Foundations of Amateur Radio
Today I'm going to talk about dipoles. You know the tried and true antenna, the go-to design for getting on air, the simple first antenna you ever make, the one you learn from, you know the one. It's the mainstay of every amateur, of any field-day, of all things Amateur Radio.
It's a simple thing. Using metric, rather than imperial measurements, but the point stands, you use the speed of light in vacuum divided by the required operating frequency and you get the overall wave length for that frequency. In absolute terms, roughly 300 m/s divided by 50 MHz, gives you 6 meters. Surprise, that's the band name for 50 MHz.
Now the dipole is a half-wave contraption, so, 6 meters divided by 2 gives you 3 meters for your total half-wave dipole. Each leg is half that, a quarter wave length, so you have 3 meters divided by 2 again and you end up with two bits of wire, a meter and a half long each.
If you're following along, that's 300 divided by 50 divided by 2 divided by 2, or using the same numbers in a slightly different order, 300 divided by 2 divided by 2 divided by 50 MHz, or 75 divided by 50 MHz. Still one and a half meters per leg of your shiny new dipole.
So, the basic formula for a metric dipole can be stated as 75 divided by the frequency in MHz per leg. If you're playing with feet and inches, 300 m/s becomes 984 ft/s, half that is 492, half that is 246 feet, so the imperial version is 246 divided by the frequency in MHz, gives you length in feet for each leg.
So, you've cut your wires, tied them to some magical feed point contraption, plug it into your radio and you're good to go, right?
Now, anyone who's actually done this knows that this is not what will actually happen. It's never that simple, and frankly if it were, we wouldn't be Amateurs, we'd be, unlicensed or something.
So, what affects the actual length of this magical antenna? Lots and lots of things. Here are a few that come to mind:
- The thickness of the wire you're using.
- The thickness of the insulation on the wire.
- A thing called the end-effect.
- The height of the contraption above the ground.
- The kind of ground.
- The price of the copper you're using.
Sorry that last one isn't right. I have been told, time and time again that there are only two kinds of wire, cheap wire and free wire. The preference is for the latter. So, price of the copper doesn't matter. Another thing that does matter is that some wire can stretch while in the air, making the antenna longer, so keep that in mind.
Fine and well I hear you say. But how does this really matter?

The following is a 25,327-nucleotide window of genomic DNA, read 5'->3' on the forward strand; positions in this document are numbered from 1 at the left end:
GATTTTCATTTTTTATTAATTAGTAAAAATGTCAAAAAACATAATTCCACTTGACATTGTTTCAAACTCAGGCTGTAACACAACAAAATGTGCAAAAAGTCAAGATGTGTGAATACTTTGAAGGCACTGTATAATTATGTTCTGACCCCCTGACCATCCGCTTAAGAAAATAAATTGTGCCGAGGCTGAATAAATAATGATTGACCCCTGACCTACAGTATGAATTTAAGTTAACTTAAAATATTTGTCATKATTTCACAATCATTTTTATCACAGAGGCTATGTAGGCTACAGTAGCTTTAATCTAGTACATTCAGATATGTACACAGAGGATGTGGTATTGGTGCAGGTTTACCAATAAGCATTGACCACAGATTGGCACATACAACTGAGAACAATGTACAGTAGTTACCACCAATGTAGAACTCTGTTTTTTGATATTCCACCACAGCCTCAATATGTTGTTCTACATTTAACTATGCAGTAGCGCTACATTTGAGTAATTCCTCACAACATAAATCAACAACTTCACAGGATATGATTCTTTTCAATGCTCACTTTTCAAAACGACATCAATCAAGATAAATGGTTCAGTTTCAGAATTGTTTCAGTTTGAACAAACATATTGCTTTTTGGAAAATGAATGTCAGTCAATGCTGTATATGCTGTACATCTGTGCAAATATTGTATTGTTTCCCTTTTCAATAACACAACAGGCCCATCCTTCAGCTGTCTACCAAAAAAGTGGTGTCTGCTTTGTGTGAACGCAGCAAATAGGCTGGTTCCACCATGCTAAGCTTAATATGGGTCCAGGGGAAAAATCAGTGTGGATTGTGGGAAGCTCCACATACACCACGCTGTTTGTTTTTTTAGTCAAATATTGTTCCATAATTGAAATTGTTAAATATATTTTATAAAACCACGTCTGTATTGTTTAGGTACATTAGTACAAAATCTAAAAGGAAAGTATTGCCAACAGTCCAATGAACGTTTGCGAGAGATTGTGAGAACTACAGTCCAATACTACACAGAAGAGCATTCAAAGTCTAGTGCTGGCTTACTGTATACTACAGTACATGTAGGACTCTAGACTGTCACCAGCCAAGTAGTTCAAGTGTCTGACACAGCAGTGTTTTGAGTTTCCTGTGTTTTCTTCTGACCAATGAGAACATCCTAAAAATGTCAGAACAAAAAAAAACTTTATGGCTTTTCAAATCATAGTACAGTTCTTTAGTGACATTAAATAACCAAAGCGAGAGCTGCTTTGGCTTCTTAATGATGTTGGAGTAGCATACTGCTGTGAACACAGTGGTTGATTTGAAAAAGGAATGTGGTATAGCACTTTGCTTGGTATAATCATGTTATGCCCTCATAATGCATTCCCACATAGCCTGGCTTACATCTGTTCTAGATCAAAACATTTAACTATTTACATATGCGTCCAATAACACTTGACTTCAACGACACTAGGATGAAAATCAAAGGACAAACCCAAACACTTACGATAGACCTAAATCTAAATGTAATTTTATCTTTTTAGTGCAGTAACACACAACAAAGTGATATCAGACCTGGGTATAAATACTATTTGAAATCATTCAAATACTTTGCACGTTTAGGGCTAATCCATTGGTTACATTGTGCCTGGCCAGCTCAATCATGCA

If you increase the thickness of the wire, the resonant frequency goes down, that is, the antenna is "too long". If you increase the thickness of the insulation, the resonant frequency goes down as well. The end-effect is like adding a capacitor to the end of the wire, making it "longer" as well. The height effect is different for each height. Generally the effect is that the antenna resonates at a lower frequency. Each type of ground has a different amount of effect. Water vs rock vs sand vs clay.
I can hear you groan at this point.
First comment to make is that all of these effects make the antenna resonate at a lower frequency. This means that the suggestion to cut your antenna longer than the calculated number doesn't make much sense. If you start with the basic calculation, 75 divided by the frequency in MHz, you'll end up with an antenna that's extremely likely to be too long.
I can hear you screaming at me right about now. Hold your tar and feathers. I gave you the First comment. Here's a Second one.
If you don't have space for a straight dipole, say, you need to go around a corner, or put a bend in the wire, all of what I just said goes out the window. If you put this above a metal roof, poof, also out the window. If you cannot terminate the wire to a rope without bending the end of the wire, poof.
A Third comment. You cannot cut wire longer. You can only cut it shorter. Cutting it longer is called soldering and that's a whole 'nother thing.
Let me finish with some tips for new players.
Don't ever cut your wire. It won't work like you expect and it will only give you more work. Always, always, always, fold your wire back over itself and wind it back over the end. If you leave it dangling you're adding capacitance and doing all manner of other weird stuff to your antenna.
Also, if you need extra length because the 80m dipole just won't fit into the back yard, you can use the end capacitance to good effect, hang it down towards the ground and you'll end up with an antenna more to your liking.
Final comment and then you can start sending me emails about how I'm wrong.
The humble dipole antenna is a magnificent contraption. It has more variables than you can poke a stick at and anyone who tells you that it's just a case of calculating this by doing a simple division hasn't got the faintest idea of what's actually going on. There are times when simplification is helpful. This is not one of those times.
So, have fun, play with your dipole, try different things and observe the differences when you try different things. I've spoken with Amateurs who've been doing this longer than I've been alive and they still can't calculate the actual length of a dipole, put it in the air and have it work first time.
Sometimes you get lucky. More practice, more luck.
I'm Onno VK6FLAB